“I’ve always been interested in how these totalitarian regimes get started and how they collapse,” Atwood said. “I grew up during what was almost the ‘golden age’ of dictators — reading about Hitler, Mussolini, Franco, Stalin, Mao, Pinochet in Chile, Ceausescu in Romania, all the satellites of the Soviet Union.
“They all learn from one another,” she said. “It’s not like there’s some ‘How to Be a Dictator 101’ course they take. So they see what’s been done in the past and what their contemporaries are doing. Getting rid of an independent judiciary and an independent press are two of the big things, then killing or exiling independent artists of any kind. Get those things out of your way, and you’ve got a clear run at becoming a dictator.
“And these patterns are not limited to the left or to the right,” Atwood said. “It’s simply a question of too much power in the hands of people who are willing to do anything to eliminate opposition.”
This looking into the recent past — as well as looking closely at the present — has always been the source of Atwood’s works of what she calls “speculative fiction,” from “The Handmaid’s Tale” to her dystopian “MaddAddam” trilogy, to “The Heart Goes Last,” which she began as an online serial.
“Everything is based on things that have happened,” Atwood said. “When I started ‘The Handmaid’s Tale,’ there was no internet. You had to clip articles out of newspapers and magazines — I had these boxes of things to back up every aspect of that novel.”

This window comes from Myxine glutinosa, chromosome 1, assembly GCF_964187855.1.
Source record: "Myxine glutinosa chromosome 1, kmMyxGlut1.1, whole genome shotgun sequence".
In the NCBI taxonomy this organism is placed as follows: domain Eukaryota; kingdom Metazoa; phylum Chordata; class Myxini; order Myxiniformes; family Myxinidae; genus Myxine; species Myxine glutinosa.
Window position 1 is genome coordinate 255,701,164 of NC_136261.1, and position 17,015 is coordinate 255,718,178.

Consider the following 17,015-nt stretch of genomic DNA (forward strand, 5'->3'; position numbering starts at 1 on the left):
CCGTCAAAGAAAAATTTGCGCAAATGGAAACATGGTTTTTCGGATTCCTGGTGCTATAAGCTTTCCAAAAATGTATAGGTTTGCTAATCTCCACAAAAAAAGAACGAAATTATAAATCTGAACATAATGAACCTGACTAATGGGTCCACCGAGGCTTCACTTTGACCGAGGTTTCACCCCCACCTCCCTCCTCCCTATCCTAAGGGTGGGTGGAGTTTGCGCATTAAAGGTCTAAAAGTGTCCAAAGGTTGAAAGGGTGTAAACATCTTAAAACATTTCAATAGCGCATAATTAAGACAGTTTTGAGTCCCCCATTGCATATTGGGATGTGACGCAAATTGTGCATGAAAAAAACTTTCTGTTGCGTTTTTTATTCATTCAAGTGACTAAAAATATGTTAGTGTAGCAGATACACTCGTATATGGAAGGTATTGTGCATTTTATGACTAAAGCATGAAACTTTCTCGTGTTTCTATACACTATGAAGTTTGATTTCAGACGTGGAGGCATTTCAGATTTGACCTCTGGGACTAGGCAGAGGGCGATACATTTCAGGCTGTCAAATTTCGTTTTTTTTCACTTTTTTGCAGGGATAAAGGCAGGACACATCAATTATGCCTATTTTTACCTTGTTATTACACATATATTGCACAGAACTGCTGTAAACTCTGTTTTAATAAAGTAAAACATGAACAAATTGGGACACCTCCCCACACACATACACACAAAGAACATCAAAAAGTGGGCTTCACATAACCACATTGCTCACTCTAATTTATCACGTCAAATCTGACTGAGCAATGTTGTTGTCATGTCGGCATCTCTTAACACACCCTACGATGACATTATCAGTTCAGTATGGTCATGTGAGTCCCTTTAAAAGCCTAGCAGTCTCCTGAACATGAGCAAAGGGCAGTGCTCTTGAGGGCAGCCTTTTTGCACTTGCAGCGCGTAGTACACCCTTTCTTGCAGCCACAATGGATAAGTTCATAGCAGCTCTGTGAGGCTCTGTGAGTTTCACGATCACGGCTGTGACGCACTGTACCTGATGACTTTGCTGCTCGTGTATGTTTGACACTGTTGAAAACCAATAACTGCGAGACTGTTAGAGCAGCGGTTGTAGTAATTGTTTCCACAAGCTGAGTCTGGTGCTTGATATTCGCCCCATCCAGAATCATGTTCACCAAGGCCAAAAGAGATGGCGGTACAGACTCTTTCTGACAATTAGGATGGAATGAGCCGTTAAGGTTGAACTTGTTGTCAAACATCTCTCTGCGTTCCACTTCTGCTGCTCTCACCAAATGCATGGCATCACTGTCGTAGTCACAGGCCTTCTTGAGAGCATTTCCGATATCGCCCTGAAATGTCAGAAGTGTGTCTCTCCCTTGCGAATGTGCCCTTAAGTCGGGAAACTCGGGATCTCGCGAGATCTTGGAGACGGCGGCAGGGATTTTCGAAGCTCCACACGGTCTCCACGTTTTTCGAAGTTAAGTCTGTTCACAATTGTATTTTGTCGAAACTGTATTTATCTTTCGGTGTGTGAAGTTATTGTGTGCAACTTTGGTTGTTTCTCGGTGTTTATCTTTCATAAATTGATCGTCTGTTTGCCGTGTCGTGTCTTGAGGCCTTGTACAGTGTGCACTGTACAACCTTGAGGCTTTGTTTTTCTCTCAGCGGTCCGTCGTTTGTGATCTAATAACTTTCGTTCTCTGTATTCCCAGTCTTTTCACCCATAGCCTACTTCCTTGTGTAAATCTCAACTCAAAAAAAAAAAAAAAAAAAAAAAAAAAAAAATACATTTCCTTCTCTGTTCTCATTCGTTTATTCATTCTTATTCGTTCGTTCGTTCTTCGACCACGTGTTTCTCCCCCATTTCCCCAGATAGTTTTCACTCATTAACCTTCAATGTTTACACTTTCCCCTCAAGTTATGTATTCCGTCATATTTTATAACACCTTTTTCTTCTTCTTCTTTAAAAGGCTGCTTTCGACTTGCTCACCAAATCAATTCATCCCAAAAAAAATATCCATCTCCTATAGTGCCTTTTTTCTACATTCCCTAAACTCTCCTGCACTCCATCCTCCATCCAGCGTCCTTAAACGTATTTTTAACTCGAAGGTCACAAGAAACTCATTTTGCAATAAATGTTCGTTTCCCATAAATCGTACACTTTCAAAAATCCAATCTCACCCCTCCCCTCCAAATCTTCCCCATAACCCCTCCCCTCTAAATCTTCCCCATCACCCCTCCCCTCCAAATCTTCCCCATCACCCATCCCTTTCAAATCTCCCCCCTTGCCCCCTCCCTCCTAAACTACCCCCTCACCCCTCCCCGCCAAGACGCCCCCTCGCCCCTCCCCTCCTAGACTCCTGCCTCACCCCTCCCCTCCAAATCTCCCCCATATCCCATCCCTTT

The same was true for “The Testaments,” she said. The characters of Agnes and Daisy were partly inspired by women Atwood had met, who in their younger years were part of the French Resistance against the Nazis in World War II.
“These were girls who were 17, 18 years old, helping to smuggle downed British airmen to safety, things like that,” Atwood said. “When you’re that age, with no family or children depending on you, you’re willing to take more risk. But then, teenagers usually think they are invincible and heroic.
“And there are Aunt Lydias in history as well, working from within to bring down a regime,” she said. “It used to be that people who were recruited by foreign governments as spies did so out of a sense of ideology — the people who took up with the Communists in the 1930s knew nothing about Stalin’s show trials and purges.
“Nowadays, if someone turns against their own country, usually it’s for money, or simply because they think they are smarter than everyone else,” Atwood said. “But there are some who do it because they hold a grudge. And Aunt Lydia has some pretty strong personal grudges against Gilead.”
The Moral Majority, created by the late Jerry Falwell, was in its ascendancy as a social and political force when Atwood first conceived of the world of Gilead, soon after Ronald Reagan was elected president.
She began work on “The Testaments” before the 2016 election and “was quite taken aback by the results.”
James D. Watts Jr.